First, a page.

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This project explores the connections we have with others and what it is to be a migrant.



The faces are of people I know. Some of them are still present in my life, others played an important part in my life but are left behind. As a traveler and a migrant these meetings and leavings are a part of the way of life. All encounters carry both a richness and an emotional toll. The work expresses those feelings. The closed eyes represent the duality of presence and absence.  These people are part of me and will always be. Their imprint is indelible.


The second phase of the work is the imprint of the faces in sand. The photographing of these creates the optical illusion that the faces are prominent instead of hollow. This dual perspective reflects the duality of bonding and leaving behind. The sand is an illusion to the ‘sands of time’; that we are all part of the cycle of life; fragile. Our value in life is marked by our legacy, the imprint we leave behind. In time the pressed images also disappear.

MEND 2019


The project  is about some of the clichés and assumptions we carry around with us. As with all clichés, there can be elements of truth, but these ideas can also be used as a kind of protection against thinking or facing up to uncomfortable emotions.

The four titles refer to words which are often used in the context of children. They were part of the 21st Century Learning Goals, they are the skills and abilities that have been identified as being necessary for success in 21st century society by educators, business leaders, academics, and governmental agencies. Whilst not disputing the value of these skills, I have often wonder what children think of these ‘goals’ and what effect it has on them hearing the constant expectations.

Four paintings of myself as a child were randomly ripped and then mended by stitching them together. The faces are still recognisable, but bear the scars of expectations and experiences.

The two adult faces were made at the beginning and end of a holiday. The stitches again became a metaphor for the vulnerability we all carry, that is more or less visible at different times.


BREAK 2019


Break was a way of exploring thoughts and feelings about vulnerability, change and the inevitability of the cycle of life. It also became about living in the moment, closely observing emotions and physical reactions.


The sculptures were deliberately broken in a variety of ways. Any decisions about what to do with what remained, (or not to do,) had to be made swiftly and intuitively to further explore the impact of destruction. The project  became a way of looking at what we do with things that are broken or damaged, it became about how we deal with what remains.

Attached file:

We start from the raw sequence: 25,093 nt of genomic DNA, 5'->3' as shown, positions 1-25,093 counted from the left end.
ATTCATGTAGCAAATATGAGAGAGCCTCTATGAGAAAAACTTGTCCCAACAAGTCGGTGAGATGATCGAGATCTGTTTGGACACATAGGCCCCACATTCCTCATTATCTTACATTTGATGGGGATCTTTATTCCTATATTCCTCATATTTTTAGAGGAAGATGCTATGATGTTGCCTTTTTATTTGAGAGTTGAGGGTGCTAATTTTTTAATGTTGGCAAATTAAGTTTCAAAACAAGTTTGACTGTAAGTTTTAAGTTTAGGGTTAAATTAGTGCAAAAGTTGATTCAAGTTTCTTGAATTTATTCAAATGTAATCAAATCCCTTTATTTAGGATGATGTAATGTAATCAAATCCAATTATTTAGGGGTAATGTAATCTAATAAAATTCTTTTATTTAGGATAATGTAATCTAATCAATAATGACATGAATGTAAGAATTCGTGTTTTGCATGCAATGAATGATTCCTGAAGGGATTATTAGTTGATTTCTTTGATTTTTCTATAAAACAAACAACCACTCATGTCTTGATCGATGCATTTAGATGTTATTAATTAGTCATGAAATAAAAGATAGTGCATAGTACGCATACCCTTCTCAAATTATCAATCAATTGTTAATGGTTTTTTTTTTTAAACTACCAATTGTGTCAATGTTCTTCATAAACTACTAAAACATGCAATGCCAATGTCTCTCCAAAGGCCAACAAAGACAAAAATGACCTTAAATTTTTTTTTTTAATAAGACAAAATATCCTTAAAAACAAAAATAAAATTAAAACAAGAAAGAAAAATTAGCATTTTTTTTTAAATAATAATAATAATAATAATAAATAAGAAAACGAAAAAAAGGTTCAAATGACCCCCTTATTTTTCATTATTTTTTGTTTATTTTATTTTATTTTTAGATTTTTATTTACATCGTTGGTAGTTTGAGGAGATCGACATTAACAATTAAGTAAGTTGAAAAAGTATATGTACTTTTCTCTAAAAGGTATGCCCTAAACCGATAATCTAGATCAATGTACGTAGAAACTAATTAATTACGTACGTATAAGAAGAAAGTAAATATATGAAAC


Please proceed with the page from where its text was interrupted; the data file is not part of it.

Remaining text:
Recovery was a sketch book project undertaken after a medical operation. It became the first of a long series of sketchbooks over the next few years. These have been used in a variety of different ways.
Each day as I recuperated I made a drawing; this was done blind to access the thoughts and feelings of the day. The drawings were then intuitively coloured using inks. The practice became part of the recovery. These are just some of the drawings.
Dialogue by Image



This project was undertaken with my daughter Lizzie Joosten in the Summer of 2017. The project began with the premise that dialogue brings greater understanding; from that emerges a shift in ideas and relationships.

We wanted to find out what would happen if we began a dialogue of sketch book pages. We both use sketchbooks on an almost daily basis and agreed share each day’s pages with each other for four weeks. The second week we added questions; they did not need to be directly replied to, but the intention was to stimulate thought and perhaps influence our work.

It was an act of curiosity. We knew that it would require a level of honesty and openness as well as an acceptance of vulnerability; we did not know what the exchange would bring.

The sum became bigger than the parts. We decided to publish the work; for now it had become a whole work. Our sounding board can now become a sounding board for others; a point of discussion, questions, criticism, sharing and reflection.


The book is available to purchase.

20 euros + postage & packaging

Covid diary


Check out marywebsterart on Instagram
Part of the role of being an artist is to record or respond to the times in which we live. I record primary responses to the day and the diary reflects the changes over time in my response to the pandemic. 

The film and sound track was created by Jan Joosten. After some interviews and recordings he interpreted the diary through this film. 

The diary has been archived by Swansea University and is available online together with dairies of over 180 other participants. My diary can be accessed under the name Peyton.